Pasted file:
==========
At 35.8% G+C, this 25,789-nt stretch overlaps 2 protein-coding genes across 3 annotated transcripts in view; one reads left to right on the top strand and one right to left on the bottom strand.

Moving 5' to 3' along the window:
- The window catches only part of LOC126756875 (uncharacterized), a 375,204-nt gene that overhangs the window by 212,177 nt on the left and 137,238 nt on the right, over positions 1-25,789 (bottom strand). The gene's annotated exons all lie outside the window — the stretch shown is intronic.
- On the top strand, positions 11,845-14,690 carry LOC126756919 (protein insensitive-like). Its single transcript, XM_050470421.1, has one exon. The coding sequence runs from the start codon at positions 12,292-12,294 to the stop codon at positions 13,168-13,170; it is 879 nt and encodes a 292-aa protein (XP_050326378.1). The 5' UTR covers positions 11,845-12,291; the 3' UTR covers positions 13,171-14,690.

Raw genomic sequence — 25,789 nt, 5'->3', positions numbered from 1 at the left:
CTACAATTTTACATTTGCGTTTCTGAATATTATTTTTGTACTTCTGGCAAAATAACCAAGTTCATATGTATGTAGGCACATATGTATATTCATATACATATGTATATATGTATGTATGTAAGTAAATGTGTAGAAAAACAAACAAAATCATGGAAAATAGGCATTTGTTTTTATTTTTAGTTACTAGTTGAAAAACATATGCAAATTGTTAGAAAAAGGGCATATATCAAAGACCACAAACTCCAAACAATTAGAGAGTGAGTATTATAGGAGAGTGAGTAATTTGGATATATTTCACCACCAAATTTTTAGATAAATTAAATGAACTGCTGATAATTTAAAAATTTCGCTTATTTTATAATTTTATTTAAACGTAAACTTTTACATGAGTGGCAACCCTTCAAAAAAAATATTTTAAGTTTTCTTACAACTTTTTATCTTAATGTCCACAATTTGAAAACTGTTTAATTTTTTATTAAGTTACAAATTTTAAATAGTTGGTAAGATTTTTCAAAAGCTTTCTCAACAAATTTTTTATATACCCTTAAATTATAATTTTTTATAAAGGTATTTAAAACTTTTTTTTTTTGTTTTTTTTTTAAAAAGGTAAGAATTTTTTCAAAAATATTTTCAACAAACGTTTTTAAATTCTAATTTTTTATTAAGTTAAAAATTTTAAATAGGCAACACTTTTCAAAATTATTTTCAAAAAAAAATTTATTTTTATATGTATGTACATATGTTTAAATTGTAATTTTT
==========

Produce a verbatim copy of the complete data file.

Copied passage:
At 35.8% G+C, this 25,789-nt stretch overlaps 2 protein-coding genes across 3 annotated transcripts in view; one reads left to right on the top strand and one right to left on the bottom strand.

Moving 5' to 3' along the window:
- The window catches only part of LOC126756875 (uncharacterized), a 375,204-nt gene that overhangs the window by 212,177 nt on the left and 137,238 nt on the right, over positions 1-25,789 (bottom strand). The gene's annotated exons all lie outside the window — the stretch shown is intronic.
- On the top strand, positions 11,845-14,690 carry LOC126756919 (protein insensitive-like). Its single transcript, XM_050470421.1, has one exon. The coding sequence runs from the start codon at positions 12,292-12,294 to the stop codon at positions 13,168-13,170; it is 879 nt and encodes a 292-aa protein (XP_050326378.1). The 5' UTR covers positions 11,845-12,291; the 3' UTR covers positions 13,171-14,690.

Raw genomic sequence — 25,789 nt, 5'->3', positions numbered from 1 at the left:
CTACAATTTTACATTTGCGTTTCTGAATATTATTTTTGTACTTCTGGCAAAATAACCAAGTTCATATGTATGTAGGCACATATGTATATTCATATACATATGTATATATGTATGTATGTAAGTAAATGTGTAGAAAAACAAACAAAATCATGGAAAATAGGCATTTGTTTTTATTTTTAGTTACTAGTTGAAAAACATATGCAAATTGTTAGAAAAAGGGCATATATCAAAGACCACAAACTCCAAACAATTAGAGAGTGAGTATTATAGGAGAGTGAGTAATTTGGATATATTTCACCACCAAATTTTTAGATAAATTAAATGAACTGCTGATAATTTAAAAATTTCGCTTATTTTATAATTTTATTTAAACGTAAACTTTTACATGAGTGGCAACCCTTCAAAAAAAATATTTTAAGTTTTCTTACAACTTTTTATCTTAATGTCCACAATTTGAAAACTGTTTAATTTTTTATTAAGTTACAAATTTTAAATAGTTGGTAAGATTTTTCAAAAGCTTTCTCAACAAATTTTTTATATACCCTTAAATTATAATTTTTTATAAAGGTATTTAAAACTTTTTTTTTTTGTTTTTTTTTTAAAAAGGTAAGAATTTTTTCAAAAATATTTTCAACAAACGTTTTTAAATTCTAATTTTTTATTAAGTTAAAAATTTTAAATAGGCAACACTTTTCAAAATTATTTTCAAAAAAAAATTTATTTTTATATGTATGTACATATGTTTAAATTGTAATTTTT